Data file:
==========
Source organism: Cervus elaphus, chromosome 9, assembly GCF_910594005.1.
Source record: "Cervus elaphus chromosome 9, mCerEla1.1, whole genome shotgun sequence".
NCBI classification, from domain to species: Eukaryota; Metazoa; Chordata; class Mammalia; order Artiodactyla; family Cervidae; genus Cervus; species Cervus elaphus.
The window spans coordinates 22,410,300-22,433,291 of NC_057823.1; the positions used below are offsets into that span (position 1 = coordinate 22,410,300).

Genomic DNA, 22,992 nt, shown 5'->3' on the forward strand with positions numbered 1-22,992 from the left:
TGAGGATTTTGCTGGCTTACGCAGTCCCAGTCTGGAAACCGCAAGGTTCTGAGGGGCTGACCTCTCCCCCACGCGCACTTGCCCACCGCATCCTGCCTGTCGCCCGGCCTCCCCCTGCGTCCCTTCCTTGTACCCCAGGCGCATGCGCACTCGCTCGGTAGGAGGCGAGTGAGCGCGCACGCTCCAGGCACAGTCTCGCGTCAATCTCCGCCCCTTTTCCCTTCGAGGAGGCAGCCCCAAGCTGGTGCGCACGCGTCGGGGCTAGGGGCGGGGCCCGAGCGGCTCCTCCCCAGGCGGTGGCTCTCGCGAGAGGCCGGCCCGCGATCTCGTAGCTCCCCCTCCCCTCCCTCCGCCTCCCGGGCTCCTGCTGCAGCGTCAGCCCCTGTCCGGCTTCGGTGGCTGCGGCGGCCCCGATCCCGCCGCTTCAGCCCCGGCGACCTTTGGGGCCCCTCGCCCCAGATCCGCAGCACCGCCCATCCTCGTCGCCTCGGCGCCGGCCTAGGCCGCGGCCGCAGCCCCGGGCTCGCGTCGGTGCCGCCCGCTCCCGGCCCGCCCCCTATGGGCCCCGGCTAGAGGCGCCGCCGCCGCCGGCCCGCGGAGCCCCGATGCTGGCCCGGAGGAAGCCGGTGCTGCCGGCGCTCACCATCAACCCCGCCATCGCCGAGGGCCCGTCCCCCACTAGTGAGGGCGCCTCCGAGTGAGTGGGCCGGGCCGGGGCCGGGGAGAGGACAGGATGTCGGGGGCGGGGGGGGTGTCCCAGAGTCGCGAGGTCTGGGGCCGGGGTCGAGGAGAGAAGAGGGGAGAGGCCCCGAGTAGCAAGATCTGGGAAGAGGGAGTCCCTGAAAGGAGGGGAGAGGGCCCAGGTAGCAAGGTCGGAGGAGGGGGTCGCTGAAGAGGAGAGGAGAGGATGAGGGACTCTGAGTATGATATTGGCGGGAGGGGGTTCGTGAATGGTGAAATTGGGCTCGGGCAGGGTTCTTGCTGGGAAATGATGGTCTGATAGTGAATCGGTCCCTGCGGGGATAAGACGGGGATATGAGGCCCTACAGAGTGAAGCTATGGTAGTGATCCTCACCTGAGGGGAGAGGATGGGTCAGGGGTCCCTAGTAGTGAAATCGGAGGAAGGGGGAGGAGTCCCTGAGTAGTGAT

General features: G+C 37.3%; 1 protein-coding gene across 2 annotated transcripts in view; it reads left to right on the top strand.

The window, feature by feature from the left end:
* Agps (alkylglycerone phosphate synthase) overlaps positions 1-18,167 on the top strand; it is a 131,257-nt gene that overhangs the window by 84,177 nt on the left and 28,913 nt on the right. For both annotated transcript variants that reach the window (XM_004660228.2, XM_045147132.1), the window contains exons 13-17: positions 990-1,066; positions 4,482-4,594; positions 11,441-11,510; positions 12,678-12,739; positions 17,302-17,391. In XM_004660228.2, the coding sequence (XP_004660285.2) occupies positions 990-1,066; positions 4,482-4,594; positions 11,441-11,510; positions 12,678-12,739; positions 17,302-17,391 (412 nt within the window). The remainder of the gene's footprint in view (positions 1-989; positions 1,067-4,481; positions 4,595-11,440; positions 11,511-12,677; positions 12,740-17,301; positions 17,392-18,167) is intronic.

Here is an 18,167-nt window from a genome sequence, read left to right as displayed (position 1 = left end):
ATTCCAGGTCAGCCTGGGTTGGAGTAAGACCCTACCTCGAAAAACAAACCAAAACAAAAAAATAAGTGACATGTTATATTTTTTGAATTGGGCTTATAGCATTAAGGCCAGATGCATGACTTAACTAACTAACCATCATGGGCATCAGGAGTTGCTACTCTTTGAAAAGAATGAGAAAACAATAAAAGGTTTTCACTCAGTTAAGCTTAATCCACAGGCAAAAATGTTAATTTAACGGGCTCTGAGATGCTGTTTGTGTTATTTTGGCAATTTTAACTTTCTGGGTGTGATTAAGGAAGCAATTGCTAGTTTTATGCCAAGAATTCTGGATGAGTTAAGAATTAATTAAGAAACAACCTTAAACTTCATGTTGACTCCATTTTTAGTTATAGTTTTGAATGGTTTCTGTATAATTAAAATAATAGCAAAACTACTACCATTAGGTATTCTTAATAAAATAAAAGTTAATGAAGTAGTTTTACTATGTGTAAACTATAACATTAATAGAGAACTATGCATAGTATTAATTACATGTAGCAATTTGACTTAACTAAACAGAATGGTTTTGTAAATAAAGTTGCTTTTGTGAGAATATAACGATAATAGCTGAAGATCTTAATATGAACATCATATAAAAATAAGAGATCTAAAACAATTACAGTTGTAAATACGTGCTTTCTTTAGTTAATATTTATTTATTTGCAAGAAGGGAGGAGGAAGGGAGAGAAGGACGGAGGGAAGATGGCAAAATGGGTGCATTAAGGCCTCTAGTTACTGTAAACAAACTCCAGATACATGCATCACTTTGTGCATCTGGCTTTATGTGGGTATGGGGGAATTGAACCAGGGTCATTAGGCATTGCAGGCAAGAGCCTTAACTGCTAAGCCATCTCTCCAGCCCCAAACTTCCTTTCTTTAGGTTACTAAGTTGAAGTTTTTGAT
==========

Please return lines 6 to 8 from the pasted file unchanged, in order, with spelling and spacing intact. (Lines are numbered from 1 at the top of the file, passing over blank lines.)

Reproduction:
TGAGGATTTTGCTGGCTTACGCAGTCCCAGTCTGGAAACCGCAAGGTTCTGAGGGGCTGACCTCTCCCCCACGCGCACTTGCCCACCGCATCCTGCCTGTCGCCCGGCCTCCCCCTGCGTCCCTTCCTTGTACCCCAGGCGCATGCGCACTCGCTCGGTAGGAGGCGAGTGAGCGCGCACGCTCCAGGCACAGTCTCGCGTCAATCTCCGCCCCTTTTCCCTTCGAGGAGGCAGCCCCAAGCTGGTGCGCACGCGTCGGGGCTAGGGGCGGGGCCCGAGCGGCTCCTCCCCAGGCGGTGGCTCTCGCGAGAGGCCGGCCCGCGATCTCGTAGCTCCCCCTCCCCTCCCTCCGCCTCCCGGGCTCCTGCTGCAGCGTCAGCCCCTGTCCGGCTTCGGTGGCTGCGGCGGCCCCGATCCCGCCGCTTCAGCCCCGGCGACCTTTGGGGCCCCTCGCCCCAGATCCGCAGCACCGCCCATCCTCGTCGCCTCGGCGCCGGCCTAGGCCGCGGCCGCAGCCCCGGGCTCGCGTCGGTGCCGCCCGCTCCCGGCCCGCCCCCTATGGGCCCCGGCTAGAGGCGCCGCCGCCGCCGGCCCGCGGAGCCCCGATGCTGGCCCGGAGGAAGCCGGTGCTGCCGGCGCTCACCATCAACCCCGCCATCGCCGAGGGCCCGTCCCCCACTAGTGAGGGCGCCTCCGAGTGAGTGGGCCGGGCCGGGGCCGGGGAGAGGACAGGATGTCGGGGGCGGGGGGGGTGTCCCAGAGTCGCGAGGTCTGGGGCCGGGGTCGAGGAGAGAAGAGGGGAGAGGCCCCGAGTAGCAAGATCTGGGAAGAGGGAGTCCCTGAAAGGAGGGGAGAGGGCCCAGGTAGCAAGGTCGGAGGAGGGGGTCGCTGAAGAGGAGAGGAGAGGATGAGGGACTCTGAGTATGATATTGGCGGGAGGGGGTTCGTGAATGGTGAAATTGGGCTCGGGCAGGGTTCTTGCTGGGAAATGATGGTCTGATAGTGAATCGGTCCCTGCGGGGATAAGACGGGGATATGAGGCCCTACAGAGTGAAGCTATGGTAGTGATCCTCACCTGAGGGGAGAGGATGGGTCAGGGGTCCCTAGTAGTGAAATCGGAGGAAGGGGGAGGAGTCCCTGAGTAGTGAT

General features: G+C 37.3%; 1 protein-coding gene across 2 annotated transcripts in view; it reads left to right on the top strand.

The window, feature by feature from the left end: